13 April 2012

Gilbert White in Selborne, Hampshire

Gilbert White (1720–93) was born in the vicarage (now gone) in the village of Selborne, Hampshire, where he lived for 66 years. On graduating from Oriel College, Oxford, he returned to Selborne,  and is now famed for his writings on the natural history of the village, notably for The Natural History of Selborne (1789), which is still in print today.

These images are of the back of the house from the garden. The full title of the house is Gilbert White's House & Oates Museum. The house, known as The Wakes, came up for sale in 1954 and in an attempt to 'save [it] for the nation', a public appeal was made. This initially failed, although Robert Washington Oates, a relative of Atlantic explorer Captain Lawrence Oates who had a large amount of family memorabilia, gave a considerable sum of money to what is now in effect a joint museum: downstairs, about half of the upper floor and the garden are given to Gilbert White, and the rest to the Oates family – the ostensible incongruity of the enterprise being covered by the catch-all phrase 'Exploring the Natural World'.

As so often, photography is not allowed in the house. But thankfully, there's a very interesting and quite extensive garden, which White – an enthusiastic gardener – based on the work of the landscape gardener William Kent. Much has been done to bring back the garden to a semblance of how it might have looked in White's day, using his diaries Garden Kalendar (1751–67) and Naturalist's Journal (1768–93).

The Herb Garden with the summer obelisk: in The Natural History of Selborne, White suggested someone could make two "heliotropes" marking the shortest and the longest day of the year. Constructed more or less according to his plans, this marks the position of the sun on the longest day as seen from his window in the Great Parlour.

The well head in the Wild Flower Garden.

Gilbert's Whites' sundial.

Not a gazebo, but 'The Alcove'.

And slightly lower down  from the sundial and The Alcove, a ha-ha.

One of the garden's most unusual features is the wine-pipe seat, made of course out of a vat.

Inside, on one side of the seat is the inscription:

'Through the generosity of Charlotte Bonham-Carter,
the Trustees of her Charity have been able to help
in the restoration of Gilbert White's Garden.
Reader, sit here, and remember her many kind acts.'

And on the other side:

'This splendid barrel, large enough to hold a pipe of port,
is the generous gift of


Gilbert was keen to have an elegant garden and park as befitted a country gentleman, but lacked the means. Accordingly he has a board statue painted, which quite deceives the eye from a distance. Statues of Hercules were popular ornaments in 18th century gardens. [I just wonder about that last sentence: is it designed to prevent the queering of the unmarried White? Maybe not, but it's still interesting.]

"Set up about twenty yards into the Hangar, in a line with the six gates, the statue of Hesperian Hercules, painted on a board, eight feet high, on a pedestal of four feet & a half. It looks like a statue, and shows well all over our outlet."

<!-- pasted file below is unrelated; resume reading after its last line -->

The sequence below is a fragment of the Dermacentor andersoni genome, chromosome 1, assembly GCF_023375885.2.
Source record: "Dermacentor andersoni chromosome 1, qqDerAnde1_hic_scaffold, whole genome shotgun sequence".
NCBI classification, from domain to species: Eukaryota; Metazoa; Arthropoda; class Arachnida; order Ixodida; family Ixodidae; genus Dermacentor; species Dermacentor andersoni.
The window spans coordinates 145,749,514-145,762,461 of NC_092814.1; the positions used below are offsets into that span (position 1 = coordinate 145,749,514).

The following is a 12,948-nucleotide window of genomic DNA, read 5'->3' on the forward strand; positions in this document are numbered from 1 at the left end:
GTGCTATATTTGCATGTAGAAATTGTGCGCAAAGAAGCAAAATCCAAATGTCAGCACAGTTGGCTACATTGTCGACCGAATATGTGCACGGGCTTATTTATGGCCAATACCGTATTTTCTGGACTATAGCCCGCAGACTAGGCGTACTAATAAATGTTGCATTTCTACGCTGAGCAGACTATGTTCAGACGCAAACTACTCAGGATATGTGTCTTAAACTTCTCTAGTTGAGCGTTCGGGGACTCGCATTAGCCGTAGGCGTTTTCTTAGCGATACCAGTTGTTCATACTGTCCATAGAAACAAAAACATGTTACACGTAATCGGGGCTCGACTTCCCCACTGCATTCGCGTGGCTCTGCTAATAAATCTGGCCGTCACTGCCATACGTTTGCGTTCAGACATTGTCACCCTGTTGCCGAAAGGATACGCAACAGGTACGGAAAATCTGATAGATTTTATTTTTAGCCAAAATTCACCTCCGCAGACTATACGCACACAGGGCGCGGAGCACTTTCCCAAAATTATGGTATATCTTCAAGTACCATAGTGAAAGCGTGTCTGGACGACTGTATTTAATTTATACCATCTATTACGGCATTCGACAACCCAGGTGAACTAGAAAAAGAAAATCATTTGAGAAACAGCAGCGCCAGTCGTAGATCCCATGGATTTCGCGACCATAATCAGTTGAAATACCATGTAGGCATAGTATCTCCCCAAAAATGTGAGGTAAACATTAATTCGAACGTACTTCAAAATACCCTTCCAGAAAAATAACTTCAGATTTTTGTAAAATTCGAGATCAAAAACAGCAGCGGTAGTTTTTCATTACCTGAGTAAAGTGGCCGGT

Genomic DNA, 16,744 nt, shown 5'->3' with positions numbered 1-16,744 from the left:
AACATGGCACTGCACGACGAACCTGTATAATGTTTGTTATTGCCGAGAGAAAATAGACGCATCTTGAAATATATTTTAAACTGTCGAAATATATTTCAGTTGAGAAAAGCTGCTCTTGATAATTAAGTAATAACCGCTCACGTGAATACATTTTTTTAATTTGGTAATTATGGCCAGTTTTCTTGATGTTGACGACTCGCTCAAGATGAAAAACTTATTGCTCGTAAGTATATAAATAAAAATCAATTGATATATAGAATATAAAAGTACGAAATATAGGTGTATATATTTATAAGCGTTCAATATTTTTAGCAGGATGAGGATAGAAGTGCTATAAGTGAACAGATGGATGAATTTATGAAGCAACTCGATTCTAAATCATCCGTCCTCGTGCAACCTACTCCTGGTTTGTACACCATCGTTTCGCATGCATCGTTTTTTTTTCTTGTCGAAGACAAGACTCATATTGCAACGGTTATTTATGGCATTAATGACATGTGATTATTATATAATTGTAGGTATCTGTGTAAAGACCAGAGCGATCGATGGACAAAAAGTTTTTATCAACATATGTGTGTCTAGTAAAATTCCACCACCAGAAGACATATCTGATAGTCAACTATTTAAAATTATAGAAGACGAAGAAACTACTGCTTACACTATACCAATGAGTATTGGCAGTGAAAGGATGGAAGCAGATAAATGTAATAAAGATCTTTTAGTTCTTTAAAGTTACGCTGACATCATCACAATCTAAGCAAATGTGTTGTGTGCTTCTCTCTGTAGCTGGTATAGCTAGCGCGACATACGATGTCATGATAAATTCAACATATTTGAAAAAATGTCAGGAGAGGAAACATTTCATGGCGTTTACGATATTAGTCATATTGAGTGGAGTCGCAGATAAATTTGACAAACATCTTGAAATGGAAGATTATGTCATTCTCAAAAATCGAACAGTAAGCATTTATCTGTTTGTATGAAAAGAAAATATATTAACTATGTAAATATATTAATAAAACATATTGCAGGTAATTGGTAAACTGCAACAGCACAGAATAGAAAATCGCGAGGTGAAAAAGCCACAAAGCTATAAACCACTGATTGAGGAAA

Gilbert White's Garden Kalendar, 24th January 1758.

"We hope John Carpenter [who made the original 'statue'] and Hercules are both upon their legs again. I do not take them to be congenial tho' the carpenter seems a pretty stick of wood enough & I wish he has no more pain than the subject matter."
Letter from John Mulso (no. 23), 17th October 1757."'

In 1760 the Fruit Wall was a major project of White's, although now only a small part of the wall remains.

But the datestone marked 'G. W. 1761' is intact.

Just a few steps away from the museum is the church.

St Mary's Church, Selborne, where the naturalist Gilbert White and his grandfather were vicars, here showing the east window of the south aisle and the chancel.

And then, Gilbert White's humble grave.

But the most interesting things are inside the church. This is an amazing Gilbert White-dedicated window in the south aisle, with three lights, the central one of which shows an image of St Francis 'preaching to the birds'.

'Gilbert White
Lovers of nature and the man
have placed this window here
as a mark of admiration and esteem

The window marks the bicentenary of White's birth.

There are many birds represented here, and the effect can be quite startling. This shot shows just a few of them.

The east window is another memorial to White.

'Gilbert White

A humble student of nature'

'For a faithful priest'

'And a writer of genius
Anno Domini 1993'. This window commemorates the bicentenary of White's death.

And the central light shows not birds but all kinds of animals, such as the fox, rabbit, and hare here.

Here, there's a tortoise, a frog, a snail, and I don't know.

In this one there's a hedgehog, a bat, and er, a weasel? Who cares? It's lovely anyway.
Just in front of the altar rail is the slab to Gilbert(us) White, the naturalist vicar's grandfather  who was buried under the floor. No such formalities for the grandson, who thought all this old-fashioned, hence the simple grave round the back.

Along with White's old house on the High Street, there are a few memories of Gilbert that linger. This is Cobbler Cottage, which was owned by Timothy Turner, and White bought half his garden to grow vegetables. White married Timothy (aged 72) to his second wife Rose (aged 69).

Bricklayer and builder lived at Rose Cottage, and was responsible for building White's stone ha-ha and his brick paths.

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